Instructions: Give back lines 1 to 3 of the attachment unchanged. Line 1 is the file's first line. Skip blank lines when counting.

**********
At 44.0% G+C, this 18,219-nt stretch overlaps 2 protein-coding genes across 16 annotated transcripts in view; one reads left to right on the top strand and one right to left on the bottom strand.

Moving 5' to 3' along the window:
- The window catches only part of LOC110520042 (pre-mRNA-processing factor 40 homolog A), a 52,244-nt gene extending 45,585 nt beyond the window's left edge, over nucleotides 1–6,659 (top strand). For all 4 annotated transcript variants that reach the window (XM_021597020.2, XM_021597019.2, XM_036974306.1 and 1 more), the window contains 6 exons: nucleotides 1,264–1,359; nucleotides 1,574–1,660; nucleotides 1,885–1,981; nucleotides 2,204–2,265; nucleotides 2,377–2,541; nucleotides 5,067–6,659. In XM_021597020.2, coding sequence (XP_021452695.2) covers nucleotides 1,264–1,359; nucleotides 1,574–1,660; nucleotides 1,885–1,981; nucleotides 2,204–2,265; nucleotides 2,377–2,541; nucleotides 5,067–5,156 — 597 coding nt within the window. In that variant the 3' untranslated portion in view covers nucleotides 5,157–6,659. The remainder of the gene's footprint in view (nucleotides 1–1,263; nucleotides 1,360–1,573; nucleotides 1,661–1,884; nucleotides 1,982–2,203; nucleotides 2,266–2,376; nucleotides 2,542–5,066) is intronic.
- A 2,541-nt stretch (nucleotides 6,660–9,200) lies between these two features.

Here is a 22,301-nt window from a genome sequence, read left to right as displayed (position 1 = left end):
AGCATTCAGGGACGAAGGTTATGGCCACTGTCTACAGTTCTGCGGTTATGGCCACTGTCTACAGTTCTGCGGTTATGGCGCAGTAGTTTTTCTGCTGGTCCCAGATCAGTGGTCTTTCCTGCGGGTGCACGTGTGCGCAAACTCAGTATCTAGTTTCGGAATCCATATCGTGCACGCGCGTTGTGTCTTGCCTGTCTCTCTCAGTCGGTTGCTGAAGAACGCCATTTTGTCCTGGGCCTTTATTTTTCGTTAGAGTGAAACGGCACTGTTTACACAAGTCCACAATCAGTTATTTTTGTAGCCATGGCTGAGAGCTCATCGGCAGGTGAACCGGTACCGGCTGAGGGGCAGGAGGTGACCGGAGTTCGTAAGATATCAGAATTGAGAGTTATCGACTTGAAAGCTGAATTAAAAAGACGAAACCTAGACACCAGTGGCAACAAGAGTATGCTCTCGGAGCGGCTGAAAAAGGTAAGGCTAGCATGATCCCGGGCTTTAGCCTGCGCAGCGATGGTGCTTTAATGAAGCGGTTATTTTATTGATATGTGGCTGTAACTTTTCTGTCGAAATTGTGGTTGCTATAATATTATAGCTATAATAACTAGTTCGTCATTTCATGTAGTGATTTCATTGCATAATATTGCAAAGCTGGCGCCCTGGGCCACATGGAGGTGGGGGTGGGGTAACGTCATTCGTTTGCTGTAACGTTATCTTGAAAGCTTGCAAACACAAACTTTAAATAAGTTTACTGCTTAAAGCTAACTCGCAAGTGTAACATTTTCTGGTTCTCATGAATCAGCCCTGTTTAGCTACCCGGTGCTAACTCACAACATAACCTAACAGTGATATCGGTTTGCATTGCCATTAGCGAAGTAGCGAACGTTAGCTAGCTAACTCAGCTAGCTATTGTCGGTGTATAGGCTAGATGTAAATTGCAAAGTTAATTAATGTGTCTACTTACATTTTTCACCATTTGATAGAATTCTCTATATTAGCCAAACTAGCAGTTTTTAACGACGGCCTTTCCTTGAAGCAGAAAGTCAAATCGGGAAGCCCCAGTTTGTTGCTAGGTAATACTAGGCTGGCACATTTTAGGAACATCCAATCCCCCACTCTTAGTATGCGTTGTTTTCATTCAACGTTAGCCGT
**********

At 44.0% G+C, this 18,219-nt stretch overlaps 2 protein-coding genes across 16 annotated transcripts in view; one reads left to right on the top strand and one right to left on the bottom strand.

Moving 5' to 3' along the window:
- The window catches only part of LOC110520042 (pre-mRNA-processing factor 40 homolog A), a 52,244-nt gene extending 45,585 nt beyond the window's left edge, over nucleotides 1–6,659 (top strand). For all 4 annotated transcript variants that reach the window (XM_021597020.2, XM_021597019.2, XM_036974306.1 and 1 more), the window contains 6 exons: nucleotides 1,264–1,359; nucleotides 1,574–1,660; nucleotides 1,885–1,981; nucleotides 2,204–2,265; nucleotides 2,377–2,541; nucleotides 5,067–6,659. In XM_021597020.2, coding sequence (XP_021452695.2) covers nucleotides 1,264–1,359; nucleotides 1,574–1,660; nucleotides 1,885–1,981; nucleotides 2,204–2,265; nucleotides 2,377–2,541; nucleotides 5,067–5,156 — 597 coding nt within the window. In that variant the 3' untranslated portion in view covers nucleotides 5,157–6,659. The remainder of the gene's footprint in view (nucleotides 1–1,263; nucleotides 1,360–1,573; nucleotides 1,661–1,884; nucleotides 1,982–2,203; nucleotides 2,266–2,376; nucleotides 2,542–5,066) is intronic.